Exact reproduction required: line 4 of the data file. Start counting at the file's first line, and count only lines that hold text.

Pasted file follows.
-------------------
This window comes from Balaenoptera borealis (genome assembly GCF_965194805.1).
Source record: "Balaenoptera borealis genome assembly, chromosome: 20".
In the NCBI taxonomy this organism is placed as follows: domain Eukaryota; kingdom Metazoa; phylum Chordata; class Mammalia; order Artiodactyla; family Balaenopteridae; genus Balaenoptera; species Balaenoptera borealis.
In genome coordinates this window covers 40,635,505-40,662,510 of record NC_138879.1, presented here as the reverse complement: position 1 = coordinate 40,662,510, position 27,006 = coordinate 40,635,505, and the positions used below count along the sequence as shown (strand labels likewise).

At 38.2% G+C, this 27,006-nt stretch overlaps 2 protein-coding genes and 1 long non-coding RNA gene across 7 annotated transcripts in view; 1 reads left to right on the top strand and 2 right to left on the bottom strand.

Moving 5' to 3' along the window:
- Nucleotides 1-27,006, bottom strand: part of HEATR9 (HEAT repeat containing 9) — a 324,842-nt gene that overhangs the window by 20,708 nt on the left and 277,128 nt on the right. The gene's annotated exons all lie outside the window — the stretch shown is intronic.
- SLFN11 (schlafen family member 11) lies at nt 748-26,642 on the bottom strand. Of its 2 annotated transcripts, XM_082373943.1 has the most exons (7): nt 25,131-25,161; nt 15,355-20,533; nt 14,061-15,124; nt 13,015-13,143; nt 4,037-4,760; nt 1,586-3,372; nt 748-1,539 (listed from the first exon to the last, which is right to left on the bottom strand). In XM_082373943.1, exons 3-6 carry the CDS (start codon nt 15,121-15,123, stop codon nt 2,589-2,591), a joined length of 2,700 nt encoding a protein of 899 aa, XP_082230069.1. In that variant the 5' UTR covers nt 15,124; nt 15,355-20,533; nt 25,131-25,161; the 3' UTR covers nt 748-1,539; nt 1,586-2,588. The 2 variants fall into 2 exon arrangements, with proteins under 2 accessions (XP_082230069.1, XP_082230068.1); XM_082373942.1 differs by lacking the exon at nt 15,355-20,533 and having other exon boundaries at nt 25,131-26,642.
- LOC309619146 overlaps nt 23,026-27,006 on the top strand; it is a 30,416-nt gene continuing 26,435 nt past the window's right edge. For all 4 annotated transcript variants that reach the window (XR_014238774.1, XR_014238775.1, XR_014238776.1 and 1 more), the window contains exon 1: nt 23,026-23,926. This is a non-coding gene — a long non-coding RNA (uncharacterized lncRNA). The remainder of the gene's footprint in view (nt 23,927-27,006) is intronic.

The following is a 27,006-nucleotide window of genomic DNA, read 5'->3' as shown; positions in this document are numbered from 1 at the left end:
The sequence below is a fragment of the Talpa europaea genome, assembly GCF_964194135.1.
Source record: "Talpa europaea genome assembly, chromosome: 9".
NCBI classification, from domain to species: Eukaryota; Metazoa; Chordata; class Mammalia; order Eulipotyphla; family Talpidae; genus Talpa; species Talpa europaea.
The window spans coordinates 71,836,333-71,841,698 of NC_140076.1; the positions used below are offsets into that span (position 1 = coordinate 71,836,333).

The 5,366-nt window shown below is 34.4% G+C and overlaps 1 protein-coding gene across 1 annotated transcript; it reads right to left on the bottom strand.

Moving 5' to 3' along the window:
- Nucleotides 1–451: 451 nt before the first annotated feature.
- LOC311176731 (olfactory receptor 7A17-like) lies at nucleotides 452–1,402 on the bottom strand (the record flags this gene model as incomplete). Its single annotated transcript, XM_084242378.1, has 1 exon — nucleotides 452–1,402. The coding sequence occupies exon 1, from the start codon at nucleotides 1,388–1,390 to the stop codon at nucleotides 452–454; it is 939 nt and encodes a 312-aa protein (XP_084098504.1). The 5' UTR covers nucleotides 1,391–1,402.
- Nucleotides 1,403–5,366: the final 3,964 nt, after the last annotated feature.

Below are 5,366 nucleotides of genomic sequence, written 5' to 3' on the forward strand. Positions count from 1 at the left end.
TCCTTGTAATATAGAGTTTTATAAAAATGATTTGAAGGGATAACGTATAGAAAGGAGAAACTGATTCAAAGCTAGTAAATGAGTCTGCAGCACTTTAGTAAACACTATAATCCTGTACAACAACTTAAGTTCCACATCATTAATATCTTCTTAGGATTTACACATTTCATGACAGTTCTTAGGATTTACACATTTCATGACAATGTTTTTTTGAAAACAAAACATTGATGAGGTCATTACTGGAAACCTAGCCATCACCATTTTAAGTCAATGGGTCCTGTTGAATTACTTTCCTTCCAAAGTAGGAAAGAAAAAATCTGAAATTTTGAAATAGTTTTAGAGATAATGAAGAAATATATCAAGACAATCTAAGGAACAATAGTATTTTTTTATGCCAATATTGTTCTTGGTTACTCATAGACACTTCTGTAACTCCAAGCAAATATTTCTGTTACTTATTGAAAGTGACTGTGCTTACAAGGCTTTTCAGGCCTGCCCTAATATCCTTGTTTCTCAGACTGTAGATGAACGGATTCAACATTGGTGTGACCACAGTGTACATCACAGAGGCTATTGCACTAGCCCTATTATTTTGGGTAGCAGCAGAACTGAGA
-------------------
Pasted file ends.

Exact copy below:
In genome coordinates this window covers 40,635,505-40,662,510 of record NC_138879.1, presented here as the reverse complement: position 1 = coordinate 40,662,510, position 27,006 = coordinate 40,635,505, and the positions used below count along the sequence as shown (strand labels likewise).